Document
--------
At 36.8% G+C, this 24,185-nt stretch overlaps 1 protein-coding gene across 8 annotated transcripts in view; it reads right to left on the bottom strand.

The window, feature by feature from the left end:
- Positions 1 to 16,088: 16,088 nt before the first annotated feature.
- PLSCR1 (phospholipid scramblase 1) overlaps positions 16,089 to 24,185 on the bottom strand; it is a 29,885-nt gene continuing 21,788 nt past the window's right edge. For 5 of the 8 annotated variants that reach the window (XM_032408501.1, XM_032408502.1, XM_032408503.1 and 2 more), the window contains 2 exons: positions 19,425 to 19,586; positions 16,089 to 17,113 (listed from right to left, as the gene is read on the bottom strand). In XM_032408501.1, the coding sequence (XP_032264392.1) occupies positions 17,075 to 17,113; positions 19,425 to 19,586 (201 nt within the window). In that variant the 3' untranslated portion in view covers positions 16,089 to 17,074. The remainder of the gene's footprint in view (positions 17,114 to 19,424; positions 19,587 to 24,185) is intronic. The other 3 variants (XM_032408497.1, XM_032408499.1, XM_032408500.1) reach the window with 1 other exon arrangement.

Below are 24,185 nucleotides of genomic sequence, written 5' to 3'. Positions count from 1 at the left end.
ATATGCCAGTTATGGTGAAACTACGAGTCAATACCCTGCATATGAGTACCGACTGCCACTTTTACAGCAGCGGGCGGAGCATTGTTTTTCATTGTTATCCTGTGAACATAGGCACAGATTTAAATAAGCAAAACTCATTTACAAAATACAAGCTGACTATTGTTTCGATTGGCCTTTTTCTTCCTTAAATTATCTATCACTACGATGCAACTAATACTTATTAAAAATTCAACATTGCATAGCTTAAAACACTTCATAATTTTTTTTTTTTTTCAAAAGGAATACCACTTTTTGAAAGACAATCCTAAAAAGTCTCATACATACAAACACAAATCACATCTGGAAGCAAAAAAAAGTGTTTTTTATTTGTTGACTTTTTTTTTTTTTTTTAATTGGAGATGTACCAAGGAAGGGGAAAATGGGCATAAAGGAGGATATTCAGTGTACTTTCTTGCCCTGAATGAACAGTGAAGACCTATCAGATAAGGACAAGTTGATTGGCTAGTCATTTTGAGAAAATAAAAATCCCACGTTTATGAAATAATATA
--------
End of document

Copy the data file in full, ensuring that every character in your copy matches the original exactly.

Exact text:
At 36.8% G+C, this 24,185-nt stretch overlaps 1 protein-coding gene across 8 annotated transcripts in view; it reads right to left on the bottom strand.

The window, feature by feature from the left end:
- Positions 1 to 16,088: 16,088 nt before the first annotated feature.
- PLSCR1 (phospholipid scramblase 1) overlaps positions 16,089 to 24,185 on the bottom strand; it is a 29,885-nt gene continuing 21,788 nt past the window's right edge. For 5 of the 8 annotated variants that reach the window (XM_032408501.1, XM_032408502.1, XM_032408503.1 and 2 more), the window contains 2 exons: positions 19,425 to 19,586; positions 16,089 to 17,113 (listed from right to left, as the gene is read on the bottom strand). In XM_032408501.1, the coding sequence (XP_032264392.1) occupies positions 17,075 to 17,113; positions 19,425 to 19,586 (201 nt within the window). In that variant the 3' untranslated portion in view covers positions 16,089 to 17,074. The remainder of the gene's footprint in view (positions 17,114 to 19,424; positions 19,587 to 24,185) is intronic. The other 3 variants (XM_032408497.1, XM_032408499.1, XM_032408500.1) reach the window with 1 other exon arrangement.

Below are 24,185 nucleotides of genomic sequence, written 5' to 3'. Positions count from 1 at the left end.
ATATGCCAGTTATGGTGAAACTACGAGTCAATACCCTGCATATGAGTACCGACTGCCACTTTTACAGCAGCGGGCGGAGCATTGTTTTTCATTGTTATCCTGTGAACATAGGCACAGATTTAAATAAGCAAAACTCATTTACAAAATACAAGCTGACTATTGTTTCGATTGGCCTTTTTCTTCCTTAAATTATCTATCACTACGATGCAACTAATACTTATTAAAAATTCAACATTGCATAGCTTAAAACACTTCATAATTTTTTTTTTTTTTCAAAAGGAATACCACTTTTTGAAAGACAATCCTAAAAAGTCTCATACATACAAACACAAATCACATCTGGAAGCAAAAAAAAGTGTTTTTTATTTGTTGACTTTTTTTTTTTTTTTTAATTGGAGATGTACCAAGGAAGGGGAAAATGGGCATAAAGGAGGATATTCAGTGTACTTTCTTGCCCTGAATGAACAGTGAAGACCTATCAGATAAGGACAAGTTGATTGGCTAGTCATTTTGAGAAAATAAAAATCCCACGTTTATGAAATAATATA